SECURE Act 2.0: What to Know About Roth Accounts

SECURE Act 2.0 (12/22) includes over 100 changes affecting many aspects of retirement plans and IRAs. Required Minimum Distributions (RMDs) are getting pushed back from age 72 to 75 (depending on your age), RMDs are being eliminated for Roth 401(k), 403(b) and 457(b) accounts, and many other changes. 

One of those other changes is that employers may now put matching contributions into Roth accounts in employer plans. A question that’s come up is “are employer matching contributions taxable,” and what does this look like from a tax impact to the employer and the employee? If the money goes into a Roth, is it still tax deductible to the employer? Yes, it still is. Does this mean that it’s going to be subject to FICA taxes? No, it won’t. So, the easiest way to think about this conceptually is that the employer will be treated as making a regular match or profit-sharing contribution to the pre-tax side and the employee will be treated as though they immediately converted it to Roth. This means the employer still gets the expense deduction, and the employee will pick up that amount as ordinary income, but neither the employer nor the employee will have to pick that up as either FICA taxes or self-employment taxes. We don’t yet know exactly how this will be reported, but it’s treated as though it went into the pre-tax side and then was immediately converted into Roth.

Also, effective 2025, if your wages in the prior year (e.g., 2024) are over $145,000, you will not be allowed to make a catch-up contribution to the pre-tax side of your 401(k), 403(b), or 457(b). You’ll still be able to make catch-up contributions, but you’ll have to put them into the Roth side, assuming your employer offers a Roth plan. This means you may see a higher tax bill than you’re used to if you have been making pre-tax catch-up contributions. Again, this would apply if you had more than $145,000 in wages in the prior year. Can you avoid this? One way is to have less than $145,000 of wages. Another way is to potentially split wages over multiple employers – if you have that flexibility. The law reads “the plan”, not “a plan.” Also, the law specifies “wages.” Wages are not self-employment income. So, it appears that partners, highly compensated partners, or highly compensated sole proprietors would not be subject to this catch-up contribution requirement.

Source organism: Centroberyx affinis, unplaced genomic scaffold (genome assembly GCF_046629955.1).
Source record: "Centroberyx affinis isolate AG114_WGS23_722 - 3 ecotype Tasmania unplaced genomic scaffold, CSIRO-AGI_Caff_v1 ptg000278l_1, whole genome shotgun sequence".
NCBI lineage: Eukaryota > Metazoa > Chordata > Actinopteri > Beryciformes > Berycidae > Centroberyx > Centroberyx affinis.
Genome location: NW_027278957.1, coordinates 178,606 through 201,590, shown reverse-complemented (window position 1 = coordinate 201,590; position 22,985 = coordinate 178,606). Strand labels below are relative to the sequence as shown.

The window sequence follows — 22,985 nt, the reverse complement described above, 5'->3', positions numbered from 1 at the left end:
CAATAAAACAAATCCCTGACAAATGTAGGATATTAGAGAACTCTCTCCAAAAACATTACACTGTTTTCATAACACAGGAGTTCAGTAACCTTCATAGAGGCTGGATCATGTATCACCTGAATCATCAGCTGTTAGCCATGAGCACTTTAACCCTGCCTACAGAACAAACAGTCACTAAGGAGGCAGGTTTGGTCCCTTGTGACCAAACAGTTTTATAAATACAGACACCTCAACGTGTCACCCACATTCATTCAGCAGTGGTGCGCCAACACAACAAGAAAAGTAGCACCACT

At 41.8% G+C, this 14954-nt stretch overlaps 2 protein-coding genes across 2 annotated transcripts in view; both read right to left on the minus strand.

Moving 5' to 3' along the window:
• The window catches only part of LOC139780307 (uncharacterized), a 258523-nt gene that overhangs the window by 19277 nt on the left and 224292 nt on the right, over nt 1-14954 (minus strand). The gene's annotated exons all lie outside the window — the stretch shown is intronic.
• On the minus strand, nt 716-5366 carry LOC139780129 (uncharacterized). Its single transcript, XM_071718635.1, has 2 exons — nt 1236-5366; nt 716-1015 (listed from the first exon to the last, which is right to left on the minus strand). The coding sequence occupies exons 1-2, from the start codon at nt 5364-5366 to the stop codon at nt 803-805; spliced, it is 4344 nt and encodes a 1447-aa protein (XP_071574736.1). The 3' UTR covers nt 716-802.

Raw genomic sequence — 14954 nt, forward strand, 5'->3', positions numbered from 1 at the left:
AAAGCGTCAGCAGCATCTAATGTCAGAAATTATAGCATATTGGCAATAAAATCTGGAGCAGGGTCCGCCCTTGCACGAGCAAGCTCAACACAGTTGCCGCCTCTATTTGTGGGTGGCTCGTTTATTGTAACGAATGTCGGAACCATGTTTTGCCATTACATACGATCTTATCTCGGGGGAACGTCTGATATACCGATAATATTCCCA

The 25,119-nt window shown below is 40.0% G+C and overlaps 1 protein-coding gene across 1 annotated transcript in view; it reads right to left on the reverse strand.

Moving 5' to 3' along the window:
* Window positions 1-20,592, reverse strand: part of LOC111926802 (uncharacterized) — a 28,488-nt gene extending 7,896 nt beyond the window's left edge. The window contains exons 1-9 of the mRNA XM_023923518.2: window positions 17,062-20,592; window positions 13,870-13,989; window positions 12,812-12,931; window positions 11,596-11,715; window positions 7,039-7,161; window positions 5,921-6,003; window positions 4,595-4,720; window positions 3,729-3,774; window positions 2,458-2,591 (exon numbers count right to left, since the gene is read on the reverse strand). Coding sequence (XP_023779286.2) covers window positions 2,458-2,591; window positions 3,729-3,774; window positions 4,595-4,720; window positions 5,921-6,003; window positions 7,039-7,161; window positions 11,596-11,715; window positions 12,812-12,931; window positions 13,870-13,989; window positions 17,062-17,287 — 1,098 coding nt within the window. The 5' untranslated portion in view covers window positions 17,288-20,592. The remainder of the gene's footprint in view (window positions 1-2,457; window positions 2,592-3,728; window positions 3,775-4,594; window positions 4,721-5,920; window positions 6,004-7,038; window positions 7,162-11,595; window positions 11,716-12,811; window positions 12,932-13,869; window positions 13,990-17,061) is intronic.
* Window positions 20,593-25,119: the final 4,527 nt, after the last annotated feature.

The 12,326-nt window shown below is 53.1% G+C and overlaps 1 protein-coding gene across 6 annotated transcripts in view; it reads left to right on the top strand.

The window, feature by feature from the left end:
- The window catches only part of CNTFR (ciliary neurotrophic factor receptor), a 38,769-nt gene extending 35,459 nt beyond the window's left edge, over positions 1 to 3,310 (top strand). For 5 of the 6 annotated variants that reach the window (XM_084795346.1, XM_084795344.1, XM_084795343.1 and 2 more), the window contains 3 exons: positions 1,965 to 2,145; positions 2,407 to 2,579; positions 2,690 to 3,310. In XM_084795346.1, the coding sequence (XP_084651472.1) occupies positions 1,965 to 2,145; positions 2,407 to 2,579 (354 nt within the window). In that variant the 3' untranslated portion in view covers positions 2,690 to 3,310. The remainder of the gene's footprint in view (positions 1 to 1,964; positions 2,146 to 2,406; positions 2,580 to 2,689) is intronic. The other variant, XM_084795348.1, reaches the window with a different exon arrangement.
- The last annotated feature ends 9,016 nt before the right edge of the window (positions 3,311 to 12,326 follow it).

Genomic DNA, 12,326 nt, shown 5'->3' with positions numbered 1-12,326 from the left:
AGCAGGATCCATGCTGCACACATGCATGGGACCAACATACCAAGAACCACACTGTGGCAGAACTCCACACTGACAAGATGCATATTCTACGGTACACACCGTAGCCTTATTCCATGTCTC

Putting this all together, one concern some of may have when it comes to Roth accounts is that while Roth’s are tax-free now could there be future changes to the rules? Might the government suddenly renege on its promise and make these taxable? No one can say with certainty what will or won’t happen in the future, but this is not something I worry about. These changes being put in place, such as no RMDs for Roth plan assets, the introduction of Roth SEP and Roth SIMPLE plans, Roth matching and profit sharing and the forced ROTH-ification of catch-up contributions for high earners, all of those go to bolster my belief further that we don’t have to worry about Congress changing its mind about the Roth accounts; Congress loves the Roth.

They’re not making it harder. They’re making it better, so more people consider using them. 

You may recall that as part of the Tax Cut and Jobs Act – the bill that Republicans passed when President Trump was in office – would have forced Roth-ification for everything. They got rid of it at the end because people didn’t like it very much. But now Congress is starting to go further down that road. They’ve dipped their toe in, they’ve said catch-up contributions for high earners will be subject to this, and the other changes we noted.

People who are making less are probably already using the Roth because, why not? If their rate is low enough, why not use the Roth already? Congress loves the Roth because it brings in dollars today. It looks great on the federal budget numbers. What else can you name that looks as good on the federal budget? These changes brings in revenue right now, they also increase tax revenue, and people like it. That’s why I think Roths will probably be sticking around. We may see more Roth-ification in the future.

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